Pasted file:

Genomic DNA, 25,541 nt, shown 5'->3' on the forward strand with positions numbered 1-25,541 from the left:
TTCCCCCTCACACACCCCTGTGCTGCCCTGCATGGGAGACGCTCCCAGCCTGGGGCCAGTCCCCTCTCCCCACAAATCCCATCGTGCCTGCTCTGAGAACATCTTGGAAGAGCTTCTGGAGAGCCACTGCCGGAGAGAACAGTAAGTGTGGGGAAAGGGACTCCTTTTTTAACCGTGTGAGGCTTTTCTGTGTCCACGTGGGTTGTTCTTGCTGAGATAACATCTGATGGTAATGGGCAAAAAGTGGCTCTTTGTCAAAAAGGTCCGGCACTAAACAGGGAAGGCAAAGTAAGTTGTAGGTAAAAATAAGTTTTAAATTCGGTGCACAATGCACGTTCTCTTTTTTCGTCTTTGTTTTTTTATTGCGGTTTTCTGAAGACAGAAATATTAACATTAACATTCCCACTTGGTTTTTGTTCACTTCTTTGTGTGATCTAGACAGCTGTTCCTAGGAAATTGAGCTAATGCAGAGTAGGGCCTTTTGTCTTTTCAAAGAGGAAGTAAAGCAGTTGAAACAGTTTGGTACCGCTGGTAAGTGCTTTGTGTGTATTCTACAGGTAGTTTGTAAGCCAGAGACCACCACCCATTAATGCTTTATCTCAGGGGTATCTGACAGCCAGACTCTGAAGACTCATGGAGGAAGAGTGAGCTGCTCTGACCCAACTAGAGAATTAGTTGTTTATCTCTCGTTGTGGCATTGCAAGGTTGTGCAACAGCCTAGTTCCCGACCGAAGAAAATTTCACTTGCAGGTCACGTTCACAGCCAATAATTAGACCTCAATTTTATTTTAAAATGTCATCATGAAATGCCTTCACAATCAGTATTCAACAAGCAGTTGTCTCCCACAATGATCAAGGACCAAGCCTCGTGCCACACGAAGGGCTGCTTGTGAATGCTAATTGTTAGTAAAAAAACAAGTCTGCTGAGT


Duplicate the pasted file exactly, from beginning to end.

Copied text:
Genomic DNA, 25,541 nt, shown 5'->3' on the forward strand with positions numbered 1-25,541 from the left:
TTCCCCCTCACACACCCCTGTGCTGCCCTGCATGGGAGACGCTCCCAGCCTGGGGCCAGTCCCCTCTCCCCACAAATCCCATCGTGCCTGCTCTGAGAACATCTTGGAAGAGCTTCTGGAGAGCCACTGCCGGAGAGAACAGTAAGTGTGGGGAAAGGGACTCCTTTTTTAACCGTGTGAGGCTTTTCTGTGTCCACGTGGGTTGTTCTTGCTGAGATAACATCTGATGGTAATGGGCAAAAAGTGGCTCTTTGTCAAAAAGGTCCGGCACTAAACAGGGAAGGCAAAGTAAGTTGTAGGTAAAAATAAGTTTTAAATTCGGTGCACAATGCACGTTCTCTTTTTTCGTCTTTGTTTTTTTATTGCGGTTTTCTGAAGACAGAAATATTAACATTAACATTCCCACTTGGTTTTTGTTCACTTCTTTGTGTGATCTAGACAGCTGTTCCTAGGAAATTGAGCTAATGCAGAGTAGGGCCTTTTGTCTTTTCAAAGAGGAAGTAAAGCAGTTGAAACAGTTTGGTACCGCTGGTAAGTGCTTTGTGTGTATTCTACAGGTAGTTTGTAAGCCAGAGACCACCACCCATTAATGCTTTATCTCAGGGGTATCTGACAGCCAGACTCTGAAGACTCATGGAGGAAGAGTGAGCTGCTCTGACCCAACTAGAGAATTAGTTGTTTATCTCTCGTTGTGGCATTGCAAGGTTGTGCAACAGCCTAGTTCCCGACCGAAGAAAATTTCACTTGCAGGTCACGTTCACAGCCAATAATTAGACCTCAATTTTATTTTAAAATGTCATCATGAAATGCCTTCACAATCAGTATTCAACAAGCAGTTGTCTCCCACAATGATCAAGGACCAAGCCTCGTGCCACACGAAGGGCTGCTTGTGAATGCTAATTGTTAGTAAAAAAACAAGTCTGCTGAGT